5. Using the Correct Cleanser is the Key

Preparing a dry skin treatment for the day ahead is critical.

Dry skin does not take kindly to foaming cleansers; instead, look for oil-based cleansers like Miracle cleanse that protects as it cleanses, removing daily build-up of environmental pollutants and makeup without stripping your skin or disrupting the barrier, as many cleaners do.

6. Regularly Apply Night Oil

Xcell barrier repair oil is a real dry skin treatment and an excellent way to bring your skin back into bloom.

It contains squalane and jojoba, similar in structure to the natural wax esters found in your skin; sebum contains around 30% wax esters.

Your skin recognises these oils as its own, and they are readily absorbed into the skin’s layers, creating a thin, non-occlusive layer that reinforces your protective barrier.

7. The Power of Cosmeceuticals

Retinoids are a form of vitamin A. One of its roles on the skin is to increase the cellular turnover rate to exfoliate dull skin cells gently and even out skin tone, visibly improving dry skin and the appearance of fine lines.

If your skin is dehydrated or irritated, we recommend avoiding using vitamin A derivatives.

Or opt for one with a low percentage of moisturising ingredients like ceramides and vitamin E, which are found in our A+ retinol skin shot.

Vitamin C can be introduced into your routine in the morning after cleansing. It is a powerful antioxidant that will protect your skin from environmental aggressors such as UV and pollution and helps improve the skin’s texture.

If you have associated sensitivity, we recommend avoiding vitamin C until your skin is more healthy and resilient.

8. The Correct Exfoliation is Key

You can be forgiven for wanting to exfoliate to eliminate your dry, flaky skin excessively.

But whilst physical exfoliants will slough away dull, dry skin cells, they can be harsh; I caution against this, which we discuss in the article, the dangers of over-exfoliated skin.

Being overzealous with your exfoliating can cause tiny micro-tears in your skin, disrupting the barrier function.

9. To Peel or not to Peel?

Gentle chemical exfoliants are an excellent way to improve the appearance of rough skin and break down the connections between the skin cells.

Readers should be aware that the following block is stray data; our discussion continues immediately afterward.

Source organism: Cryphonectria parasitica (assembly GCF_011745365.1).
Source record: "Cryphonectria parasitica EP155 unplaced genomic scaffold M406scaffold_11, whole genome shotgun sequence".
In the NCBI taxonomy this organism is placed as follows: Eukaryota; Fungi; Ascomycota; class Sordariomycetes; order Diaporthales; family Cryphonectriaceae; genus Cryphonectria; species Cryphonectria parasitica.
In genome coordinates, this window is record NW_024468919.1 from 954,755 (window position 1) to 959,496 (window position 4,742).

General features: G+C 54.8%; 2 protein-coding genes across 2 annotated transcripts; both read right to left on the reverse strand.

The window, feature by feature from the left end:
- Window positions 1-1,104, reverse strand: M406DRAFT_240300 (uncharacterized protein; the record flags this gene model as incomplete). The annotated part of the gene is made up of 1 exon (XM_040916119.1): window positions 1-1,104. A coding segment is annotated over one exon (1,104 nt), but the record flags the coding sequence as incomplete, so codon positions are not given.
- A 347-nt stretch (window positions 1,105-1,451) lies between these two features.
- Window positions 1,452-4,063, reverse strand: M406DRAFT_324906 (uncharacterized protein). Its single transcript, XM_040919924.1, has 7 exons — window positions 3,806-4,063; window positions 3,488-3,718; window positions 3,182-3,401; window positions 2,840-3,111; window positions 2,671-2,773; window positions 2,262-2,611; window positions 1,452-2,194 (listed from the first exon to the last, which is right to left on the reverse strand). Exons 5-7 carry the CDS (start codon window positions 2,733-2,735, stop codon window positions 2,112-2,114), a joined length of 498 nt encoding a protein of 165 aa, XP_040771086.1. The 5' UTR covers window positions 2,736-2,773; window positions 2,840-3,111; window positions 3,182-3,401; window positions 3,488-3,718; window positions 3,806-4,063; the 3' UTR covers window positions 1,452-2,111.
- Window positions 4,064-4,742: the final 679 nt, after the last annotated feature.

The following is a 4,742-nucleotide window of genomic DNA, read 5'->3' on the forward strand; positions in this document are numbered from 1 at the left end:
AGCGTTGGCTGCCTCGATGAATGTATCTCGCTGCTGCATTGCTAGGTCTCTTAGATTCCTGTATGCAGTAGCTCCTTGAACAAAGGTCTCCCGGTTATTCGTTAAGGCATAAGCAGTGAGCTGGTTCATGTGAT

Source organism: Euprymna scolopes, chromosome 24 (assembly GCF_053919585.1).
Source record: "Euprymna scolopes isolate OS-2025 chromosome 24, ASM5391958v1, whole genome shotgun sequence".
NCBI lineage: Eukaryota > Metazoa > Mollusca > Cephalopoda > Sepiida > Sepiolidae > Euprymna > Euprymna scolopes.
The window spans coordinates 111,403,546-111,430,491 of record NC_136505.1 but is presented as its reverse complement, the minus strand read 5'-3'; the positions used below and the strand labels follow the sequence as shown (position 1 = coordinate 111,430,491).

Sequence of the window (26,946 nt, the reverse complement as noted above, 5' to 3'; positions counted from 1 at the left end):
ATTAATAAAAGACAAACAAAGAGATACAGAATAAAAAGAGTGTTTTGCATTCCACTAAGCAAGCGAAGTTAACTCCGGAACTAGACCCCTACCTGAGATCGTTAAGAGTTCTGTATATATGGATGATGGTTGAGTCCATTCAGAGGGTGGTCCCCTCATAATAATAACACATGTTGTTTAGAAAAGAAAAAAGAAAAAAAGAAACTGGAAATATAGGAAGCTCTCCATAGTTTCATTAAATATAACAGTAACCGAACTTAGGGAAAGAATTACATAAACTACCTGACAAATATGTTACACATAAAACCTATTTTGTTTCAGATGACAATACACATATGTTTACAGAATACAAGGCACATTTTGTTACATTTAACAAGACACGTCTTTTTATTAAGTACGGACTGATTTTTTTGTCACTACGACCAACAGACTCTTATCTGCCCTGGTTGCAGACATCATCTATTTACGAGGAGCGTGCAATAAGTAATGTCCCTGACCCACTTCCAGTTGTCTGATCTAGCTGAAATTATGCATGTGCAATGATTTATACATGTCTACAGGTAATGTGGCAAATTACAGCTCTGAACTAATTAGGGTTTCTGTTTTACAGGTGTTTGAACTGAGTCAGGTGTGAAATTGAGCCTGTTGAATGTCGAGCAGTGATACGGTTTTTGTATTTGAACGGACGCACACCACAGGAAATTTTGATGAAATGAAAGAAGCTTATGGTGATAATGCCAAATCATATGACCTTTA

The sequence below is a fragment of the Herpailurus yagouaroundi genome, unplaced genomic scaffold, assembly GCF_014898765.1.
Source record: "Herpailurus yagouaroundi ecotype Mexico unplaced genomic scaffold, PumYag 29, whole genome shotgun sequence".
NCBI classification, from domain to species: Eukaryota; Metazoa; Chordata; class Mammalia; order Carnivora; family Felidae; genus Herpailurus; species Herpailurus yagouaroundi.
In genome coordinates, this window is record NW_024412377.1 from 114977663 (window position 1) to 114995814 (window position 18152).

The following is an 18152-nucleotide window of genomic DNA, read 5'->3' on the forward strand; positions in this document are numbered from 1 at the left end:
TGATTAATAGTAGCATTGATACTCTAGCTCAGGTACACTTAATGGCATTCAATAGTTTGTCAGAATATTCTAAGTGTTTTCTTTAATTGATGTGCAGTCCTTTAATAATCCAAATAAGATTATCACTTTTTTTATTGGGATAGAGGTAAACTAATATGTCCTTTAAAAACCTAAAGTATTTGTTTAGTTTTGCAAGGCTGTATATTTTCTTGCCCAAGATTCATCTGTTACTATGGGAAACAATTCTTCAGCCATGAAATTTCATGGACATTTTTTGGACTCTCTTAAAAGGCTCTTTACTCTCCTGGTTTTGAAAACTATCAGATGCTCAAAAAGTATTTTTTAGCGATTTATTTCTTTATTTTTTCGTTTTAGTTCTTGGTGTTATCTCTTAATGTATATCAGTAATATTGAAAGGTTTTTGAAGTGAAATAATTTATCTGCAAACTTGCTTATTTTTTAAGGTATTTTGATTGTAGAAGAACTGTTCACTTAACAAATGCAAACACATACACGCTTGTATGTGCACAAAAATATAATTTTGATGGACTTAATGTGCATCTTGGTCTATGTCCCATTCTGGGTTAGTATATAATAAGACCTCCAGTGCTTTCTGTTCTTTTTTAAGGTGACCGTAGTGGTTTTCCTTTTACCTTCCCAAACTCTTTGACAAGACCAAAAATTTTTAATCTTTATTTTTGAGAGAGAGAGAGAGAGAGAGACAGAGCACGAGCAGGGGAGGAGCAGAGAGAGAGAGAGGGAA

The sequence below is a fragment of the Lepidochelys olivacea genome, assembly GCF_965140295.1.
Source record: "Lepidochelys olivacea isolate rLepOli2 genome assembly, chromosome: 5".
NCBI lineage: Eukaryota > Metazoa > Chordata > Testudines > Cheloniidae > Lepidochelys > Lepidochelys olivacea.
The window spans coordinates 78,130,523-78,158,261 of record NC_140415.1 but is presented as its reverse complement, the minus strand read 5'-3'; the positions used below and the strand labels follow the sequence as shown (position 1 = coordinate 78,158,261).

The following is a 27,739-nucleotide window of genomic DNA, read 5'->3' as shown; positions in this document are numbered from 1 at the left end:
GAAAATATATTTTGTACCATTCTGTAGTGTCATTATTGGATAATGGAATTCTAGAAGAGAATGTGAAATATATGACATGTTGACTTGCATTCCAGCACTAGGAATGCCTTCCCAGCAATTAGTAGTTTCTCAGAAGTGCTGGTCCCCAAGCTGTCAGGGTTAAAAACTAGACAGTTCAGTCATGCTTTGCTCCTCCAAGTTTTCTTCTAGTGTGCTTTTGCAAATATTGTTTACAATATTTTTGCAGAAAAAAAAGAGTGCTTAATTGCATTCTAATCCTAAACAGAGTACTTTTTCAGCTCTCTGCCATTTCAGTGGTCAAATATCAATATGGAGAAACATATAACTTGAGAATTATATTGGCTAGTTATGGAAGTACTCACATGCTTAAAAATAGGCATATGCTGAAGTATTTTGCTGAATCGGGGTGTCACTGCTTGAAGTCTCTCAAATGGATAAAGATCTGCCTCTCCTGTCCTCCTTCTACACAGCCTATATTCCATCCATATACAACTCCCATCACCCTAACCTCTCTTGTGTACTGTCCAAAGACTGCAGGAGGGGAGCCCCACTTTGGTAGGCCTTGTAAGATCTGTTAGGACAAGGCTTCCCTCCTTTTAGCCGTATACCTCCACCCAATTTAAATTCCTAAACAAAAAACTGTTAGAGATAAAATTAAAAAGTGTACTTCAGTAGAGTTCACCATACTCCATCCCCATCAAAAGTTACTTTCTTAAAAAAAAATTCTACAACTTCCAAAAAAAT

Lactic acid is an excellent example of an AHA that gently removes the build-up of dull, dead skin cells from the skin’s surface. It is also incredibly hydrating, helping to reveal a brighter complexion.

10. Protect Your Skin with SPF

Everyone should use UV protection; pollution causes free radical damage and dries it out, causing premature ageing, and dry skin is no exception,

If your skin is dry or sensitive, I recommend keeping your sunscreen to an SPF 20 or below, as some chemicals found in sunscreen can irritate and cause sensitivity,

Daily Dry Skin Treatment Routine

If you have dry skin, how you treat it is essential.

This German study (3) found that those who dont correctly care for their dry skin may develop irritations or allergic reactions, so implementing an excellent dry skincare routine is essential.

  1. The first step in your dry skin treatment should be the same in the morning and at night: cleansing. Choosing the right cleanser is arguably one of the most important aspects of your dry skin treatment. To achieve clean, comfortable, and not tight skin, avoid a non-foaming cleanser and opt for an oil-based one instead.
  2. In the morning, if your skin isn’t sensitive after cleansing, introduce vitamin C into your routine for an antioxidant boost and to remove roughness.
  3. Next, apply your humectant-based serum to hydrate and lock in moisture, keeping your skin plump and moist.
  4. Seal your hydrating serums against your skin with a well-thought-out moisturiser containing skin-identical ingredients like ceramides.
  5. You’d be surprised how much moisture your skin can lose overnight, so apply a generous layer of balm as a mask a couple of times a week,

Ingredients to Look Out For

You should consider the following ingredients when considering your dry skin treatment.

Botanical oils

  • olive
  • jojoba